Hawaii Senate Candidates for Senator, HI Election Race 2014

Hawaii Senatorial Candidates
Hawaii Candidates for Congress

State Primary is August 9, 2014

If you notice that a candidate's name is missing, please notify us to add it: Send E-mail to clyde2 @live.com

Hawaii Senator Election Race

Democrat Senator Candidates

Brian Schatz (D)
Brian Evans (D)
Colleen Hanabusa (D)

Republican Senator Candidates

Cam Cavasso (R)
Charles Djou (R)
Harry Friel Jr. (R)
John Roco (R)

Other Senator Candidates

Joy Allison (Non Partisan)
Art Reyes (Non Partisan)

Hawaii Candidates for US Congress from HI

Hawaii Congress Candidates
Hawaii Congressional Candidates

District 1:
Ikaika Anderson (D)
Stanley Chang (D)
Will Espero (D)
Donna Mercado Kim (D)
Joey Manahan (D)
Hannah Miyamoto (D)
Mark Takai (D)
Kathryn Xian (D)
Charles Djou (R)
Allan Levene (R)

District 2:
Tulsi Gabbard (D)
Marissa Capelouto (R)
David "Kawika" Crowley (R)



History of Hawaii. Information that every Hawaii Election Candidates for US Senate Should Know:

When Captain James Cook arrived in the Islands in 1778, he and his crew were the first Westerners to observe the rich Polynesian culture that had evolved over the course of centuries. As specially adapted as the plants and animals that thrived so far from other land, the Hawaiian people had learned to use their resources with ingenuity, skill and art, developing a lifestyle of abundance, deep spirituality and ample leisure.

Cook's arrival marked the advent of a new era for Hawaii, a time of monumental change that included opportunities, admiration and sharing as well as destruction, disease and death. Cook's own visit was a mixture of pleasure and pain as cultural signals were exchanged but often missed their mark and Cook was killed during a skirmish. Cooks published journals told the world about Hawaii and thus they were never left in isolation again. After Cook came George Vancouver, another British navigator, and after him came other ships from France, Russia, America and elsewhere.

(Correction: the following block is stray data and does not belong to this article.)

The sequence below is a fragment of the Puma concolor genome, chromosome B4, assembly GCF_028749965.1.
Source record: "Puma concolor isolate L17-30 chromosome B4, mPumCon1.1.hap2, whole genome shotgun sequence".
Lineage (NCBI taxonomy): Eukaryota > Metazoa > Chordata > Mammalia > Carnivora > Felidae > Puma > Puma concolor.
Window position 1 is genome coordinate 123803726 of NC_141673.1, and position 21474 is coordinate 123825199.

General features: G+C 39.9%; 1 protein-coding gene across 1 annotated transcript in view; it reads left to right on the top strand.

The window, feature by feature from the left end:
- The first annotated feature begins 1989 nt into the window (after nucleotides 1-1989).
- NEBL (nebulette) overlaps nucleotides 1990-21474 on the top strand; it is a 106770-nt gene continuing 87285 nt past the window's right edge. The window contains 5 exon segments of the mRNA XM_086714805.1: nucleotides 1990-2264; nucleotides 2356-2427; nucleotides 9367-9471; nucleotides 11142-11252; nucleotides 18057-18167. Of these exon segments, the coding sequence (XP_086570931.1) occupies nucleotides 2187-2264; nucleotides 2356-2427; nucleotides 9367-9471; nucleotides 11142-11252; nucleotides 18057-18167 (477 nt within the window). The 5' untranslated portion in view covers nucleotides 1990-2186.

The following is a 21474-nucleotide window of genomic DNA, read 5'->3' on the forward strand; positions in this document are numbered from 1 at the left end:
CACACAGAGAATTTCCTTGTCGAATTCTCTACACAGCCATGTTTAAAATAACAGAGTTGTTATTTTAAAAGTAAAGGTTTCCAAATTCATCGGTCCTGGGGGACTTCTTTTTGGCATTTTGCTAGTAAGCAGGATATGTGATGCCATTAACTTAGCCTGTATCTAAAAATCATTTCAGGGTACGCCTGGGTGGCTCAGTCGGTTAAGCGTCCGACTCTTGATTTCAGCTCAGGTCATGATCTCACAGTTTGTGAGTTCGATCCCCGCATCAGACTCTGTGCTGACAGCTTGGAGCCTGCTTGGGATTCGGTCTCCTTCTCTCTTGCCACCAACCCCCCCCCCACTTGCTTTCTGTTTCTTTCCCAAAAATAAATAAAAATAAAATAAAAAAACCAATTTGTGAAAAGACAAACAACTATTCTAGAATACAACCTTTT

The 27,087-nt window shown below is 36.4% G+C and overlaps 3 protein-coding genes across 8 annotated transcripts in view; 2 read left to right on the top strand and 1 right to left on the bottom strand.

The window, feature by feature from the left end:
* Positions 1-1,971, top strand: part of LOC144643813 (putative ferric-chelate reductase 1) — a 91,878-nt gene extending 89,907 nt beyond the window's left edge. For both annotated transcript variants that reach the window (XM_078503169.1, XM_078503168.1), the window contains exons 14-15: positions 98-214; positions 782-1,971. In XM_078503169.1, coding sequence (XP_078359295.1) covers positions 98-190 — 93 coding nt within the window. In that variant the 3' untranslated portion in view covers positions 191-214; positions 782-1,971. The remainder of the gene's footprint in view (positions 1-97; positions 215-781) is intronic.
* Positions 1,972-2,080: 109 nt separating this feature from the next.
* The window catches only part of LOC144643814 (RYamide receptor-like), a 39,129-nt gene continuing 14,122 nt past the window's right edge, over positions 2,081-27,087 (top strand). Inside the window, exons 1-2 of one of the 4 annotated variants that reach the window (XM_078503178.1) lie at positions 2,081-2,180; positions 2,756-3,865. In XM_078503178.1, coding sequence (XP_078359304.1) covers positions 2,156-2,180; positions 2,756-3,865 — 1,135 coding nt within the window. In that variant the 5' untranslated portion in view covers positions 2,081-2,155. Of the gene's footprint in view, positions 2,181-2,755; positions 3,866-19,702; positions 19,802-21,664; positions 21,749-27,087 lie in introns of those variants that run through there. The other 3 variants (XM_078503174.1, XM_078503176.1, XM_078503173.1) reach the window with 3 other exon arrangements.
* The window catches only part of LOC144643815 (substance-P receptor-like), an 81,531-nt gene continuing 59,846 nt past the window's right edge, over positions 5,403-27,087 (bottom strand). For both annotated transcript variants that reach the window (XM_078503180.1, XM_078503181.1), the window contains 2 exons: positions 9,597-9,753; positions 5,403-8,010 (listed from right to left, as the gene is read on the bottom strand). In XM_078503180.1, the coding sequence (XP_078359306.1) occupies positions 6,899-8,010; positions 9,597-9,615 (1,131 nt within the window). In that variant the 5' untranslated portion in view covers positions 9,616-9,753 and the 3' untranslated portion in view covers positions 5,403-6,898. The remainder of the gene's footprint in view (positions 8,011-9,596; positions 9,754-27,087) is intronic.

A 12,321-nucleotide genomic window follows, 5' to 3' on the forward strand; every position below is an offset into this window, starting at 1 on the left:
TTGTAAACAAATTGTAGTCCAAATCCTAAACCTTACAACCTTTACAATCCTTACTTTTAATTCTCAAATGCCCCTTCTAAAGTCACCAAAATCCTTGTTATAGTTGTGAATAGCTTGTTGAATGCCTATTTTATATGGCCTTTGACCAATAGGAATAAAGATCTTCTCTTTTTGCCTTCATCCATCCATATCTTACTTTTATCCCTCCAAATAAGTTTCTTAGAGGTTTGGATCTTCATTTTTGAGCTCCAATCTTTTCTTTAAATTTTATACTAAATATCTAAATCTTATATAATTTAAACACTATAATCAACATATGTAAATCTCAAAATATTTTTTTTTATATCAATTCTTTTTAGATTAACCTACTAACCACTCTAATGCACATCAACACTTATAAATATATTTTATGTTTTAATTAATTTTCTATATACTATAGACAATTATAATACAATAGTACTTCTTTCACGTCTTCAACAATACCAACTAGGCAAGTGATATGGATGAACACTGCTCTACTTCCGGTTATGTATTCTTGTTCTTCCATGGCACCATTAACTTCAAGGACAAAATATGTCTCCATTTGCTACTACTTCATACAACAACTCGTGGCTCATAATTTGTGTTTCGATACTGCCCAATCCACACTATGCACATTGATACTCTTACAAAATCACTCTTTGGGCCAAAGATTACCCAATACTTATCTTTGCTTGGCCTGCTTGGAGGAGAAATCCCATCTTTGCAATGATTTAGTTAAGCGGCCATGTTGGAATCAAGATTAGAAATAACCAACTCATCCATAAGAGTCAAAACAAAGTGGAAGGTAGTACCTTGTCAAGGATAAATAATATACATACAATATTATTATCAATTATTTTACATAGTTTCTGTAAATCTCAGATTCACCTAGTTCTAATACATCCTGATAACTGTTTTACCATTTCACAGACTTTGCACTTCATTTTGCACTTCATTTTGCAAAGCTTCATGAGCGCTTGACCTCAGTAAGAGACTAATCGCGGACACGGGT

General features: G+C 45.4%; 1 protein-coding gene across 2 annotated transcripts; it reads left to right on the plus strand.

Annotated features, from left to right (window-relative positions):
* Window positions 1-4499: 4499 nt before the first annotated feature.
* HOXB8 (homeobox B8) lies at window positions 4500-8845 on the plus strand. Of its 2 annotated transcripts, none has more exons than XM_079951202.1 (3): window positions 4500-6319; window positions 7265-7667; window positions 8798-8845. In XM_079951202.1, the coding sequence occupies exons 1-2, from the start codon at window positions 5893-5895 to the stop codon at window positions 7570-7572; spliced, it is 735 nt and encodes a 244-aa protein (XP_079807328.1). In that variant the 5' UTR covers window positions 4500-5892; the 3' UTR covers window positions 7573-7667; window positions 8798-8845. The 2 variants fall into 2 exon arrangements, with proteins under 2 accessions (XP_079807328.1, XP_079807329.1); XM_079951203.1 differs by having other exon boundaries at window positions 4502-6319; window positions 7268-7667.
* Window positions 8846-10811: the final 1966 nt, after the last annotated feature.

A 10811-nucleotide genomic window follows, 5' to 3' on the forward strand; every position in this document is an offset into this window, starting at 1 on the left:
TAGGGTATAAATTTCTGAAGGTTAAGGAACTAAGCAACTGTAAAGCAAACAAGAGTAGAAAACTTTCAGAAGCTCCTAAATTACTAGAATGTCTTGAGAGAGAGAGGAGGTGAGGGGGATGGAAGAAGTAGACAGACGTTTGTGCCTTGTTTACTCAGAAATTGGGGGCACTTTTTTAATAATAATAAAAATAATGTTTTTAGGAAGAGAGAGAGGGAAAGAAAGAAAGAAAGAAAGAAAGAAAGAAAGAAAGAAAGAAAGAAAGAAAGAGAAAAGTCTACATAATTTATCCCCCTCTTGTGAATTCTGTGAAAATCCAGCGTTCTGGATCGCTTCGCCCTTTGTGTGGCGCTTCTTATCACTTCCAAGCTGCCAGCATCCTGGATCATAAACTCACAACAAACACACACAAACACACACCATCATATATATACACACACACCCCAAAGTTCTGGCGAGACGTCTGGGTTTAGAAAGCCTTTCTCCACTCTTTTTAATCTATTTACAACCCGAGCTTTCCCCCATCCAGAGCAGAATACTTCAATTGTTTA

As adventurers and traders began to frequent the Islands, the native subsistence economy changed to accommodate foreigners and foreign goods. Hawaiians acquired new materials and products - everything from iron tools to expensive furniture and fabrics that were not necessarily put to practical use but were valued as status symbols. New animals and plants arrived as well. Grazing animals like cattle, goats and sheep and invasive plant species made a major impact on the environment, drastically altering forests and overrunning defenseless native species. Hawaiians themselves caused serious damage as they cashed in on Chinese demand for sandalwood. With trade still controlled by ali`i, individual chiefs made fortunes by denuding the forests they controlled.

The sandalwood trade breezed through its boom and bust cycle in fairly short order, but it was soon replaced by whaling. American and European whalers hunting in Arctic waters wintered in Hawaii, their resupply needs supporting new ventures in farming and cattle ranching. Old traditions of farming and fishing deteriorated as a cash economy took over trade transactions. The changing economics mirrored changes throughout Hawaiian society. The king instituted a formal change in land tenure in 1848 with the Mahele.

Campaign Cash Aready Fueling Hawaii's 2014 Senate Race

When Esther Kiaaina made her pitch to Hawaii Democrats about her qualifications for the U.S. Senate vacancy, she argued that she had more experience in Washington, D.C., than the other 13 applicants.

She also made this provocative statement: "Your decision today is not about who can raise the most money on day one. Trust me - being an incumbent and being effective does wonders. Your decision is about who can be the most effective on day one, and I am that person."

But other applicants chose to stress their fundraising prowess.

"The person appointed must also be able to raise funds, and I have shown that I can do that," state Sen. Donna Mercado Kim told the State Central Committee on Dec. 26. "I have over a quarter million dollars in my war chest."

"I have been in discussions with a few of the mainland organizations that have elected Senator Tammy Baldwin from Wisconsin, and they've pledged $750,000 should I be the selected person to actually help me in 2014," said Blake Oshiro, deputy chief of staff to Gov. Neil Abercrombie.

In the end, the SCC and the governor went with Brian Schatz. But Schatz also promised Democrats he would "run vigorously" for re-election in 2014 and 2016, should he be appointed senator.

To do that, he'll need lots of money, because it is necessary to win elections - today more than ever. The Center for Responsive Politics reports that the 2012 federal elections likely cost $6 billion, "shattering the previous record by more than $700 million."

The most expensive races besides the presidential contest were for the Senate: $70 million in Massachusetts, $52 million in Texas and $50 million in Connecticut. If you factor in outside money, Virginia was the most expensive at $82 million.

Spending in Hawaii's Senate race this year was far more modest, according to recent filings with the Federal Election Commission, but still not chump change: $5.5 million by Democrat Mazie Hirono, the winner, and $5.4 million by Republican Linda Lingle.